A Case for Staged Database Systems
Proceedings of the 2003 CIDR Conference, Asilomar, CA, January 5-8, 2003.
Stavros Harizopoulos, Anastassia Ailamaki
School of Computer Science
Carnegie Mellon University
Pittsburgh, PA 15213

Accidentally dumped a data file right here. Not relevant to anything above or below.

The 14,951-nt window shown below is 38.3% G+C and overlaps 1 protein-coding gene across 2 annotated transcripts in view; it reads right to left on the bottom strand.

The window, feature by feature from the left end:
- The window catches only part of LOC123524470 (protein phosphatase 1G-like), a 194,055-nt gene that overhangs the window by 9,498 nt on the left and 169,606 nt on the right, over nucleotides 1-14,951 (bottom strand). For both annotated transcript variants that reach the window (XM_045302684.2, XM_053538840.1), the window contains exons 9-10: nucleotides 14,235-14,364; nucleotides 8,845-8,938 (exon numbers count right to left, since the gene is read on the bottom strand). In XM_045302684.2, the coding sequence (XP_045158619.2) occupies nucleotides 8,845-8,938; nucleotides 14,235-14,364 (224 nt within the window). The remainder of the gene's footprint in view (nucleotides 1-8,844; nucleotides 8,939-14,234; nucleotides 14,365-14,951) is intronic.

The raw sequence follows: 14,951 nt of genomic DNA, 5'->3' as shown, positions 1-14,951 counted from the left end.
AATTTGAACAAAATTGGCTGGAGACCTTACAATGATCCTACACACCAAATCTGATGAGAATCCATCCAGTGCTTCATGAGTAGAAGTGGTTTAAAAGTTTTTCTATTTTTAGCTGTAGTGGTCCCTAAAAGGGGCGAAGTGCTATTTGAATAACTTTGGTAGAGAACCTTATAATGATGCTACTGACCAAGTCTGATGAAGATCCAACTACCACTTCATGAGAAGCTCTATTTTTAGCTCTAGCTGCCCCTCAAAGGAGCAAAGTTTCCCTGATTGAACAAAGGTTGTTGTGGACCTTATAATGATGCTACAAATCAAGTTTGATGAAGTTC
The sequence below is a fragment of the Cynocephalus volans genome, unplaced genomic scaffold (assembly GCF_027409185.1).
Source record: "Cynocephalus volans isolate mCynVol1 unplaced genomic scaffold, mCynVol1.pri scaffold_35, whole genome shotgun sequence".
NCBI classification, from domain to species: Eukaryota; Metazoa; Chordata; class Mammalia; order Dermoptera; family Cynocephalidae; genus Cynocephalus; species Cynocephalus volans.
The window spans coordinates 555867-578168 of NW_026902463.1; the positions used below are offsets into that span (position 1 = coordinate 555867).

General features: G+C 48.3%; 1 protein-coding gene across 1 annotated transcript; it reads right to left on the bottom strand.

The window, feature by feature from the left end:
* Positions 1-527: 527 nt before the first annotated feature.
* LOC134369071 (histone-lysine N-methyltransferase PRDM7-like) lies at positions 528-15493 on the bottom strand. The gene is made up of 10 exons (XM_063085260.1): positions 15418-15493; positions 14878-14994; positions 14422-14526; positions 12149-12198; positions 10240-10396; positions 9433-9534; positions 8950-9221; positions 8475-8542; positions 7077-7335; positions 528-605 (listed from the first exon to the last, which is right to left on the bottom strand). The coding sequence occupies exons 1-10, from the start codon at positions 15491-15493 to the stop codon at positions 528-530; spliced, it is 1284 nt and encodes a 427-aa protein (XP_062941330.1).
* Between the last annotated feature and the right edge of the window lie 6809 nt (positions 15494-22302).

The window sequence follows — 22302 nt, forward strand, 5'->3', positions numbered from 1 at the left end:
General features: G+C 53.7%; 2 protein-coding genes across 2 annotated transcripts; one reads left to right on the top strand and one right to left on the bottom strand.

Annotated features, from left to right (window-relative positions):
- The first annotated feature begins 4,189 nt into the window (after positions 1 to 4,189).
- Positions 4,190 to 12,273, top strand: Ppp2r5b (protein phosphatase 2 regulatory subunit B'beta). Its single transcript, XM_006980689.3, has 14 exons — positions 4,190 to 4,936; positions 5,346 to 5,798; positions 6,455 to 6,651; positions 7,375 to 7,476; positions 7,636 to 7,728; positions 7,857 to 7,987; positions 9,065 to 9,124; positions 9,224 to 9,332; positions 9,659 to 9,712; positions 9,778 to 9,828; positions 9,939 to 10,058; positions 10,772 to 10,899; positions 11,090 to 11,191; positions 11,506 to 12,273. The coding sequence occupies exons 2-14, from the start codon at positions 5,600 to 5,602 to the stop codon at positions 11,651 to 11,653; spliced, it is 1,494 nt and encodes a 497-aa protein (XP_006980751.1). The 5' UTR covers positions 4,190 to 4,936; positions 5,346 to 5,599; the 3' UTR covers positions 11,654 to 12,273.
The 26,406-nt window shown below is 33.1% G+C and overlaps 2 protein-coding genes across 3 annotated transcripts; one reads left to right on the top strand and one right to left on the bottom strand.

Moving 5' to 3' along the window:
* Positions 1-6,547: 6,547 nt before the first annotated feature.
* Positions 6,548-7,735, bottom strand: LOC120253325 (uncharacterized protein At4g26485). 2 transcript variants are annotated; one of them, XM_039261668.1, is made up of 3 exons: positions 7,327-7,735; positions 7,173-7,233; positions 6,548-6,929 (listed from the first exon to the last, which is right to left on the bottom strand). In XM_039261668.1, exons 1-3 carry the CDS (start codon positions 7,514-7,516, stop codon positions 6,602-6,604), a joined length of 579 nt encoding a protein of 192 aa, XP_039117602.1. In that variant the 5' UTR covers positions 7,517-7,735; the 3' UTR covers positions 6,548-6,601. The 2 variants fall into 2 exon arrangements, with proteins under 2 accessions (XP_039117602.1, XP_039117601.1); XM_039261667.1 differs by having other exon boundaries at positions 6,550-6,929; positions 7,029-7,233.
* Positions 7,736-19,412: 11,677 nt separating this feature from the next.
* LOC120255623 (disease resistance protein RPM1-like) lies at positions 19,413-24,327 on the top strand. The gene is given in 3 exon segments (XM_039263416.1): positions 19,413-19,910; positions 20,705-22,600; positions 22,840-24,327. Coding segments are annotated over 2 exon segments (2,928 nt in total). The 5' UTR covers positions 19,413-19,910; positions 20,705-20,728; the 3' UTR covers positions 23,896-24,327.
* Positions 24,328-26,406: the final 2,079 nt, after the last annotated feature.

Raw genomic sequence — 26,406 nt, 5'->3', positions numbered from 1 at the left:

Traditional database system architectures face a rapidly evolving operating environment, where millions of users store and access terabytes of data. In order to cope with increasing demands for performance, high-end DBMS employ parallel processing techniques coupled with a plethora of sophisticated features. However, the widely adopted, work-centric, thread-parallel execution model entails several shortcomings that limit server performance when executing workloads with changing requirements. Moreover, the monolithic approach in DBMS software has lead to complex anddifficultto extend designs. This paper introduces a staged design for high-performance, evolvable DBMS that are easy to tune and maintain. We propose to break the database system into modules and to encapsulate them into self-contained stages connected to each other through queues. The staged, data-centric design remedies the weaknesses of modern DBMS by providing solutions at both a hardware and a software engineering level.